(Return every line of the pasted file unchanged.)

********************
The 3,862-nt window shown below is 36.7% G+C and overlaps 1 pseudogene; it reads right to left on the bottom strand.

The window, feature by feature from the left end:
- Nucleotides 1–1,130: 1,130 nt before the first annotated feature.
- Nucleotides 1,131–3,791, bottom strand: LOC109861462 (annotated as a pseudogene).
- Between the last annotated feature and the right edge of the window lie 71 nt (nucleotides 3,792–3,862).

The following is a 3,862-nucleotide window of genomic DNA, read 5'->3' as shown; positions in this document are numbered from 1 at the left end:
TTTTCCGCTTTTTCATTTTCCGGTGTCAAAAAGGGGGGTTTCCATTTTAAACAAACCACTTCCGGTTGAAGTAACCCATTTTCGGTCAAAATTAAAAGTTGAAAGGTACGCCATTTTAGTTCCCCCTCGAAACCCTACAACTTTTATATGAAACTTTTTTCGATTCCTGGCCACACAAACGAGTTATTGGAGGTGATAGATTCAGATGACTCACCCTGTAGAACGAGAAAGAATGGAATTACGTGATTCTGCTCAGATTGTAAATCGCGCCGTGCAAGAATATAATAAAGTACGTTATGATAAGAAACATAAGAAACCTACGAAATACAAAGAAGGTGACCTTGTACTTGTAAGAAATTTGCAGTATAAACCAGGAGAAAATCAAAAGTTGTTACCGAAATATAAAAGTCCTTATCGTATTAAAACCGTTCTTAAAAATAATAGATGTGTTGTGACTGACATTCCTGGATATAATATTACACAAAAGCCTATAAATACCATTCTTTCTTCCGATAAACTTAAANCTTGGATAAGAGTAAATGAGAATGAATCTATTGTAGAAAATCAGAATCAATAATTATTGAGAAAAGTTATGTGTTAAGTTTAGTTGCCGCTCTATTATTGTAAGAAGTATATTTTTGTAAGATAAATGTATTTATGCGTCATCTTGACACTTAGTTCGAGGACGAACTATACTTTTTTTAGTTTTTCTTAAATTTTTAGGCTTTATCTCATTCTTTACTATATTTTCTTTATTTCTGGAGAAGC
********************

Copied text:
The 3,862-nt window shown below is 36.7% G+C and overlaps 1 pseudogene; it reads right to left on the bottom strand.

The window, feature by feature from the left end:
- Nucleotides 1–1,130: 1,130 nt before the first annotated feature.
- Nucleotides 1,131–3,791, bottom strand: LOC109861462 (annotated as a pseudogene).
- Between the last annotated feature and the right edge of the window lie 71 nt (nucleotides 3,792–3,862).

The following is a 3,862-nucleotide window of genomic DNA, read 5'->3' as shown; positions in this document are numbered from 1 at the left end:
TTTTCCGCTTTTTCATTTTCCGGTGTCAAAAAGGGGGGTTTCCATTTTAAACAAACCACTTCCGGTTGAAGTAACCCATTTTCGGTCAAAATTAAAAGTTGAAAGGTACGCCATTTTAGTTCCCCCTCGAAACCCTACAACTTTTATATGAAACTTTTTTCGATTCCTGGCCACACAAACGAGTTATTGGAGGTGATAGATTCAGATGACTCACCCTGTAGAACGAGAAAGAATGGAATTACGTGATTCTGCTCAGATTGTAAATCGCGCCGTGCAAGAATATAATAAAGTACGTTATGATAAGAAACATAAGAAACCTACGAAATACAAAGAAGGTGACCTTGTACTTGTAAGAAATTTGCAGTATAAACCAGGAGAAAATCAAAAGTTGTTACCGAAATATAAAAGTCCTTATCGTATTAAAACCGTTCTTAAAAATAATAGATGTGTTGTGACTGACATTCCTGGATATAATATTACACAAAAGCCTATAAATACCATTCTTTCTTCCGATAAACTTAAANCTTGGATAAGAGTAAATGAGAATGAATCTATTGTAGAAAATCAGAATCAATAATTATTGAGAAAAGTTATGTGTTAAGTTTAGTTGCCGCTCTATTATTGTAAGAAGTATATTTTTGTAAGATAAATGTATTTATGCGTCATCTTGACACTTAGTTCGAGGACGAACTATACTTTTTTTAGTTTTTCTTAAATTTTTAGGCTTTATCTCATTCTTTACTATATTTTCTTTATTTCTGGAGAAGC